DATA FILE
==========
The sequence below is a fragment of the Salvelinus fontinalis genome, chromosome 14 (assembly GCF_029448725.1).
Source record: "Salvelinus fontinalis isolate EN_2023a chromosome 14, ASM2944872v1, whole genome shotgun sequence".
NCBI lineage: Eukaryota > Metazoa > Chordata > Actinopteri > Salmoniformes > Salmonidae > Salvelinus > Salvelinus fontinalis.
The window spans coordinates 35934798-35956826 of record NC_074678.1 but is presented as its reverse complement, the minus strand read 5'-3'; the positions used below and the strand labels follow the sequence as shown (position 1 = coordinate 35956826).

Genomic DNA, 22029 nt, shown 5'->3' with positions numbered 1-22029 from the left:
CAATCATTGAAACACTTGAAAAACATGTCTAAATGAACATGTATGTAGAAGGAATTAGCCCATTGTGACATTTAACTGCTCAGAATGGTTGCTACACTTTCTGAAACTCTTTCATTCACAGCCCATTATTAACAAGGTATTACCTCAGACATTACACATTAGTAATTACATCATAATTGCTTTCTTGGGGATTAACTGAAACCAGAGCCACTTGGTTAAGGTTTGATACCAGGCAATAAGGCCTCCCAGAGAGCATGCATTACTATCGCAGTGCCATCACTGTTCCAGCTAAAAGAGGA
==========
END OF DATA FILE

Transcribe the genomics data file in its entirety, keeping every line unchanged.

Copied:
The sequence below is a fragment of the Salvelinus fontinalis genome, chromosome 14 (assembly GCF_029448725.1).
Source record: "Salvelinus fontinalis isolate EN_2023a chromosome 14, ASM2944872v1, whole genome shotgun sequence".
NCBI lineage: Eukaryota > Metazoa > Chordata > Actinopteri > Salmoniformes > Salmonidae > Salvelinus > Salvelinus fontinalis.
The window spans coordinates 35934798-35956826 of record NC_074678.1 but is presented as its reverse complement, the minus strand read 5'-3'; the positions used below and the strand labels follow the sequence as shown (position 1 = coordinate 35956826).

Genomic DNA, 22029 nt, shown 5'->3' with positions numbered 1-22029 from the left:
CAATCATTGAAACACTTGAAAAACATGTCTAAATGAACATGTATGTAGAAGGAATTAGCCCATTGTGACATTTAACTGCTCAGAATGGTTGCTACACTTTCTGAAACTCTTTCATTCACAGCCCATTATTAACAAGGTATTACCTCAGACATTACACATTAGTAATTACATCATAATTGCTTTCTTGGGGATTAACTGAAACCAGAGCCACTTGGTTAAGGTTTGATACCAGGCAATAAGGCCTCCCAGAGAGCATGCATTACTATCGCAGTGCCATCACTGTTCCAGCTAAAAGAGGA